WASHINGTON – The Families of Continental Flight 3407 returned to the nation’s capital Wednesday to meet with the new secretary of transportation – and to begin a new push for a pilot records database to prevent the hiring of incompetent pilots like the one who crashed Flight 3407 into a home in Clarence Center in 2009.
A 21-member-strong contingent of family members met with Transportation Secretary Anthony Foxx for more than a half hour.
They won a commitment from Foxx that new pilot-training rules will be completed this fall – which, the families said, will allow them to move on to their next goal: the pilot records database.
“We’re bringing this to the surface because it’s one of the things in the law that didn’t have a target date,” said Scott Maurer, whose daughter, Lorin, was among the 50 people who died in the Flight 3407 crash. “And it’s something we’re going to stand fast on.”
The aviation safety law that the families pushed to passage in Congress in 2010 calls for the creation of the pilot records database, which would compile everything about every pilot’s flying record in one place. But the law doesn’t give the Federal Aviation Administration a deadline for compiling the database.
The families said it’s important that they make the database their next crusade, now that most of the major aviation safety regulations stemming from the law are in place or about to be finalized.
The FAA announced earlier this year it would start the database process by working on regulations necessary to set it up. It now plans to draw up a preliminary plan for the database by the end of January 2015.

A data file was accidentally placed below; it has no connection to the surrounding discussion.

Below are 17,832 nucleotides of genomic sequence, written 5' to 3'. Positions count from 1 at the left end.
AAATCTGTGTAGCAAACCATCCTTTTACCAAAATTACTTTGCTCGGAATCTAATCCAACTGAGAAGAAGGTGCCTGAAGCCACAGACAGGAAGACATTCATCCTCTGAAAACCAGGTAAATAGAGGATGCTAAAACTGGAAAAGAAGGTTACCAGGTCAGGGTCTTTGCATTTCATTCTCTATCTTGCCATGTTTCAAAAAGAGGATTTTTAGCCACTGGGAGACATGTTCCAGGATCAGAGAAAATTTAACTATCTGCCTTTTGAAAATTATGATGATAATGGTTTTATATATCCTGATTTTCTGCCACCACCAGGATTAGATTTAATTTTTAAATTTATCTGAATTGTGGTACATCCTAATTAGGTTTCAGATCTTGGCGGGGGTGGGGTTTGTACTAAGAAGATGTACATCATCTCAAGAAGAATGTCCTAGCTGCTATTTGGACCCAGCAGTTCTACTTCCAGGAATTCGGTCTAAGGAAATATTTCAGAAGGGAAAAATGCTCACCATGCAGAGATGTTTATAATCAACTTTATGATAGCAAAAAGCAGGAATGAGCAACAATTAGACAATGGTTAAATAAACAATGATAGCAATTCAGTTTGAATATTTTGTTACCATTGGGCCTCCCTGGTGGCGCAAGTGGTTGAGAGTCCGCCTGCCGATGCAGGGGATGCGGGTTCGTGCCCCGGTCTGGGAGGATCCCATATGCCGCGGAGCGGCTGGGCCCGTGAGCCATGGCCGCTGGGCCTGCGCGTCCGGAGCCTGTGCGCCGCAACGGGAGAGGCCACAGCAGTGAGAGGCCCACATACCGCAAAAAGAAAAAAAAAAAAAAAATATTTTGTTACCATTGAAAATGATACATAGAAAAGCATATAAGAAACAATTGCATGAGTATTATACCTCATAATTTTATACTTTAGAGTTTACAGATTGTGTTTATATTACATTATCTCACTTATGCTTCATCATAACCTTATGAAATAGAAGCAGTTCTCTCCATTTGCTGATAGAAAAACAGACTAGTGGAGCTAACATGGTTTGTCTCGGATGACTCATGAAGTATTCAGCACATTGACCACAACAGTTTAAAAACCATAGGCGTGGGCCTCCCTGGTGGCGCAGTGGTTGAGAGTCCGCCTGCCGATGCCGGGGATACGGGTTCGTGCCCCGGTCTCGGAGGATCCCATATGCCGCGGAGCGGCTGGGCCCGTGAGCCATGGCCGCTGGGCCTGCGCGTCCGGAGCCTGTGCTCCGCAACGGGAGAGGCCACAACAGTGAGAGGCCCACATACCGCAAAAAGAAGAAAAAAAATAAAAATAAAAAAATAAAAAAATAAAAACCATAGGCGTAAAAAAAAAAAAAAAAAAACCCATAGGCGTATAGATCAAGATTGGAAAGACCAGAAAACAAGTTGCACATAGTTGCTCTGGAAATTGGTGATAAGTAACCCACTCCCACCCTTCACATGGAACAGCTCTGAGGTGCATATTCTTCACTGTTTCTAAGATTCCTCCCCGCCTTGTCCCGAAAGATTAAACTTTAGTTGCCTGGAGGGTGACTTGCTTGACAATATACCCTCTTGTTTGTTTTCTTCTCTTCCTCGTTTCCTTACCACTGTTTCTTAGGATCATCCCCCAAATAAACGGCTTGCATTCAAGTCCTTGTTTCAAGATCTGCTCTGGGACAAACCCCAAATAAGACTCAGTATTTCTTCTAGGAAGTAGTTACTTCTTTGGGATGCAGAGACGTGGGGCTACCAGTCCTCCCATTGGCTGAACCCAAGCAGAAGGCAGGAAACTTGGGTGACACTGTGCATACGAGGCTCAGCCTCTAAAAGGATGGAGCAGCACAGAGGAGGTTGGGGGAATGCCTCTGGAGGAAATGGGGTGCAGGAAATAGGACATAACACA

After that, a public comment period would follow, meaning the final regulations setting up the database would not be completed until much later in 2015 or the following year.
The airline industry and pilot unions may resist the creation of the database because it presumably would make every blemish on every pilot’s record available to every airline, thereby complicating the hiring process.
But the families said the database is a necessity for one clear reason: At the 2009 National Transportation Safety Board hearings into the Flight 3407 crash, the president of Colgan Air, the regional airline that ran that flight, said the airline would not have hired pilot Marvin Renslow if it had known he had failed test flights in his past.
But Renslow was hired – and the safety board found that he incorrectly responded to a stall warning, causing the crash.
John Kausner, of Clarence, who lost his daughter Ellyce in the crash, said the families want to make sure pilots such as Renslow don’t get jobs.
“If you have a DUI, you don’t get a job driving a school bus,” Kausner said. “We think it should be the same with pilots” who have blemishes on their flying record.
Beyond raising the issue of the database with Foxx, the family members also asked him to hold firm to FAA Administrator Michael Huerta’s commitment to complete new pilot-training rules, also part of the 2010 aviation safety law.
“I told the families that safety is my top priority and that I shared Administrator Huerta’s commitment to completing the pilot-training rule-making by October,” Foxx said after the meeting.
Foxx recently succeeded Ray LaHood as transportation secretary.
“It was important to me to meet with the Flight 3407 families within my first 30 days in office,” Fox said.It was important to the families, too, to meet with Foxx, said Kevin Kuwik, one of the leaders of the families group.
“We just wanted to show that this is much more than just a few of us, that we represent a large number of the families affected,” Kuwik said.